Thursday, April 2, 2015

More Mathematical Cranks

(Crossposted from my Facebook page)

I am now 200 pages into Mathematical Cranks. Neat book. I have a few more comments:

(1) So far, only one woman has been mentioned. The author doesn't use the people's real names, but she was a teacher with a PhD in Mathematics who tried and failed to give a short, simple proof of Fermat's Last Theorem.

(2) Speaking of Fermat's Last Theorem: One interesting fact is that this book was published in 1992, before Andrew Wiles came up with an actual proof.

Other fun fact: Fermat's Last Theorem was, until 1993, neither a theorem nor Fermat's last anything. He wrote it early on in his career, famously saying that he had a marvelous proof that wouldn't fit in the margins of the book he was writing in. But there's good reason to believe that, whatever Fermat's proof was, it was wrong and Fermat himself knew it, because apparently there is evidence that he worked on proving the theorem for n = 4 and 5 later in life life (which would be redundant if he already had a proof for the general case).

(3) You might have heard about the Indiana Pi Bill, and how legislators allegedly tried to legally change the value of Pi. This is a misrepresentation of the story. It wasn't a story about a scientifically ignorant government trying to change reality to their liking: it was the story of one crazy guy who claimed that he had found a set of exact algebraic solutions for Pi (I think this was known to be impossible even at the time) and convinced his representative (no doubt desperate for votes) to bring a bill to the senate proposing that these solutions be made freely available to public schools.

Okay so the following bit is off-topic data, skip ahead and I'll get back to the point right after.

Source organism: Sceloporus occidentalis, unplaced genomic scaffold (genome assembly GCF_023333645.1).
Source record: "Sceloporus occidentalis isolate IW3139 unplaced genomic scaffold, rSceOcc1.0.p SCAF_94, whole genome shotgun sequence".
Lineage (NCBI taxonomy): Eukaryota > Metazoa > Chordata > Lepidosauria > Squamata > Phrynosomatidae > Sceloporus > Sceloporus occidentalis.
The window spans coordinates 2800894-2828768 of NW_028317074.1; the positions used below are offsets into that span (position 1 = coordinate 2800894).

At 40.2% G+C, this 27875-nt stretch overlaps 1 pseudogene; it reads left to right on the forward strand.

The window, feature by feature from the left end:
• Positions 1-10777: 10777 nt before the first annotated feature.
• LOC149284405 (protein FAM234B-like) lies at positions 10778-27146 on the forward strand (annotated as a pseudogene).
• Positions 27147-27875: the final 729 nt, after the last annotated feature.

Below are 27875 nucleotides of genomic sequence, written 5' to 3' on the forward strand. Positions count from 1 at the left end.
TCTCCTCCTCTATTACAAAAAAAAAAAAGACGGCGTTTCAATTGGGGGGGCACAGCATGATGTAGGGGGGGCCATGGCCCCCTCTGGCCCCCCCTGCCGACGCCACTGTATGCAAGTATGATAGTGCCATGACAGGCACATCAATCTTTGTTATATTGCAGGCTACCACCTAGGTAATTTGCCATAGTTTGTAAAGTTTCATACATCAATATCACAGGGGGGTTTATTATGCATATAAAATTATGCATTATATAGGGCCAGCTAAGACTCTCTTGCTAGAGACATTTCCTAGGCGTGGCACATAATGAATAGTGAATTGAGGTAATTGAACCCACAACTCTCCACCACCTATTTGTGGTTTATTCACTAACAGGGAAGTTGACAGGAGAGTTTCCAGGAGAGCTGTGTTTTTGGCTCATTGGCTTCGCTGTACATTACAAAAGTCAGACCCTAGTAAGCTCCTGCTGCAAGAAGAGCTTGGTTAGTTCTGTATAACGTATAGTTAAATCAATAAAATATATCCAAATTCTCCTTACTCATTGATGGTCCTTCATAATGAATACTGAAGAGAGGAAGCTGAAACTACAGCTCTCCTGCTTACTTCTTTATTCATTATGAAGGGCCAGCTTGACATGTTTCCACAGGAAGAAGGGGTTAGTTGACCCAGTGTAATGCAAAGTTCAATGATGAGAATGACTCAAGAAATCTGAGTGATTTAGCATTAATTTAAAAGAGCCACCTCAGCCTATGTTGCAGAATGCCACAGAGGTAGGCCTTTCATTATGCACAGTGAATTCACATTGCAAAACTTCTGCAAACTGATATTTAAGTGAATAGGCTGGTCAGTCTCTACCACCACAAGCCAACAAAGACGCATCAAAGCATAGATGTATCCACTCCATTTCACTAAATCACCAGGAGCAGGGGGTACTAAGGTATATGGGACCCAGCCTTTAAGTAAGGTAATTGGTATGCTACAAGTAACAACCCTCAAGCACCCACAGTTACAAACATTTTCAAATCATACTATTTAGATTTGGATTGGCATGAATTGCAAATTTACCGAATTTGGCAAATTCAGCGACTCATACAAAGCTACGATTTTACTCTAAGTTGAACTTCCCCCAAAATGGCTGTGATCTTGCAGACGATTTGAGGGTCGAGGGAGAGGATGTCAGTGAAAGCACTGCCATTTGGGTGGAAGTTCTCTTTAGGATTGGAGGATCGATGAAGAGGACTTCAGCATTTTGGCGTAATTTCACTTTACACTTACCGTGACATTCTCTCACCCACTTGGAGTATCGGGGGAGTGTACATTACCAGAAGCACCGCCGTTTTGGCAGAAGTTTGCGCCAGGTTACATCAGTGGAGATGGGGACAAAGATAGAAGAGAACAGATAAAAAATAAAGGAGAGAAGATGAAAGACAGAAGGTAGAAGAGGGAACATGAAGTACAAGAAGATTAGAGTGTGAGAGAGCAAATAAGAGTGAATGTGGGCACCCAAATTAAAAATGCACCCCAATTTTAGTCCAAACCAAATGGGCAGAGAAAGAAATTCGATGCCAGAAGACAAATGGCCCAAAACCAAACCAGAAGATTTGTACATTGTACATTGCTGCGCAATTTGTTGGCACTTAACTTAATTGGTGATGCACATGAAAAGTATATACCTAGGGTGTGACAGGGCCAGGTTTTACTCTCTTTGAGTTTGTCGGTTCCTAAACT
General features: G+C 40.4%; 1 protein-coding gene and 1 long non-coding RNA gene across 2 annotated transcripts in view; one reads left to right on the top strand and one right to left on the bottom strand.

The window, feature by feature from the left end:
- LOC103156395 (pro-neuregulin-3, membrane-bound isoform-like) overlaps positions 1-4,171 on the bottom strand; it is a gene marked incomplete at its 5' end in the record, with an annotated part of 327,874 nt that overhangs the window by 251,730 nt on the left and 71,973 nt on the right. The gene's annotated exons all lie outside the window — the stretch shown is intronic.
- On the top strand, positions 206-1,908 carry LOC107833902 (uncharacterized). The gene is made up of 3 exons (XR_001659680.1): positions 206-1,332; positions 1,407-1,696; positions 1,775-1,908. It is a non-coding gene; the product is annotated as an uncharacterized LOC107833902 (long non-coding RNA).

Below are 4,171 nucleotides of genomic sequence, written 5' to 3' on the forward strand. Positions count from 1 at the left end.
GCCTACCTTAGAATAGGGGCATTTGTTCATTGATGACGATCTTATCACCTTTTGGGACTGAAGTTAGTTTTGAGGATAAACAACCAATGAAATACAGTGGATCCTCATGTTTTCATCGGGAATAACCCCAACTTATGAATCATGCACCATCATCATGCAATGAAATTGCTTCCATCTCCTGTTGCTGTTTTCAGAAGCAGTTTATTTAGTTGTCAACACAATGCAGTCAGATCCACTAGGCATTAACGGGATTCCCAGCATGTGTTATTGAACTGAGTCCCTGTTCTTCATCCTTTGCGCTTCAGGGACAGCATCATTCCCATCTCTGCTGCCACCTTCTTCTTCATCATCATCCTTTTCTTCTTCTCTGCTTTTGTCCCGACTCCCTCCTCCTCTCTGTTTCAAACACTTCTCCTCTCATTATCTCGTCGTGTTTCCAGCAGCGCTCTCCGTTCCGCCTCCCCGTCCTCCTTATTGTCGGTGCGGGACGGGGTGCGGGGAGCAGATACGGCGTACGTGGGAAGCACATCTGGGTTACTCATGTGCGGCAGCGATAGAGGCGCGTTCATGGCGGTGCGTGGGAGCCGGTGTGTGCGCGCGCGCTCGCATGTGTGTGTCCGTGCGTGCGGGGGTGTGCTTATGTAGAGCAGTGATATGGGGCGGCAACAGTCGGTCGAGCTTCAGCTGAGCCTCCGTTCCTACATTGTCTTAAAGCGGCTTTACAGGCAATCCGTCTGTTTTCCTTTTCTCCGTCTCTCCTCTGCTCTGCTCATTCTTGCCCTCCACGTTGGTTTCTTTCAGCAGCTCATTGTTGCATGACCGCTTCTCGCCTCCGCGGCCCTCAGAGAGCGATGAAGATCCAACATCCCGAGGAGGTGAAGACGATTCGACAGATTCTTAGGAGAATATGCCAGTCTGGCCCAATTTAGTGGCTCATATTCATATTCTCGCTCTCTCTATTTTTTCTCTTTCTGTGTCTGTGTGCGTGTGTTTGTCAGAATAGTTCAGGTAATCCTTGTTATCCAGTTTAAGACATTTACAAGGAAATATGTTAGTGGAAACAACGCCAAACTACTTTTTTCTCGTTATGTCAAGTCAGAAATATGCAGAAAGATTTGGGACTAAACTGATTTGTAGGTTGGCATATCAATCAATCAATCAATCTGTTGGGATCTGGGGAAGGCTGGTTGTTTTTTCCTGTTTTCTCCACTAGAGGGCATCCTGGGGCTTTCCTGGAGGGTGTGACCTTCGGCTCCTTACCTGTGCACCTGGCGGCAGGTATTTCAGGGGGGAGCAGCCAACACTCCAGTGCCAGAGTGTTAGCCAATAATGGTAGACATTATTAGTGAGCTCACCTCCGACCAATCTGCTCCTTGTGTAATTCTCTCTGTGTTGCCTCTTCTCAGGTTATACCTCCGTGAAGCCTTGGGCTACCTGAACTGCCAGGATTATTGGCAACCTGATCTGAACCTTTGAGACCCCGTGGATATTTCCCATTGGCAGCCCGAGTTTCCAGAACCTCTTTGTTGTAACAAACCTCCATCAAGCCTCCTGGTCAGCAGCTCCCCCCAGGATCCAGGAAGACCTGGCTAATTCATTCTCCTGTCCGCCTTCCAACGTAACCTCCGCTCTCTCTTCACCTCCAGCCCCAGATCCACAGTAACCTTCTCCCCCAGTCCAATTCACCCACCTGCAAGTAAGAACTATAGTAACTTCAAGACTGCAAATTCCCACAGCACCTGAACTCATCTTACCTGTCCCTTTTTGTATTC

Although, it is still pretty absurd that the bill managed to get to the senate before the other senators laughed it out of existence. It's come up again and again in the book: apparently, it's surprisingly easy to get your bad ideas noticed if you can find a politician desperate enough for your votes.

(4) Most of the stories of these cranks start with, "Person X wrote up their theory, and sent it to over 100 universities across the continent." Apparently, if you just mail your dumb theory to a random university's math department, you'll sometimes get a response.

Don't believe anyone who tells you that scientists are in an elitist conspiracy to keep out people with unconventional ideas: the responses from the mathematicians who deal with these cranks are surprisingly polite for the most part, often more polite than warranted (the cranks themselves usually take criticism personally and immediately start hurling insults at anyone who points out their errors). One guy, who claimed to have come up with a short proof of the Four Colour Theorem, got offended when a professional mathematician said that there would be room for other mathematicians to "build on" what he had done -- as if his work wasn't perfect already!

(5) One more thing: A lot of people have tried to "disprove" non-Euclidean geometry, claiming that Euclid was divinely inspired and anyone who dares question his wisdom is engaging in blasphemy.

But then they try to show that non-Euclidean geometry is invalid by trying to derive Euclid's fifth postulate from the first four. (This is known to be impossible. Euclidean Geometry starts with 5 postulates, and non-Euclidean geometry looks at what happens when you change the fifth postulate.) But if they think Euclid was so perfect, why would they think that Euclid was so stupid as to add a redundant postulate to his system if he only needed the first four?
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It Seemed Funny at the Time by Ben Buckley is licensed under a Creative Commons Attribution-Noncommercial 2.5 Canada License.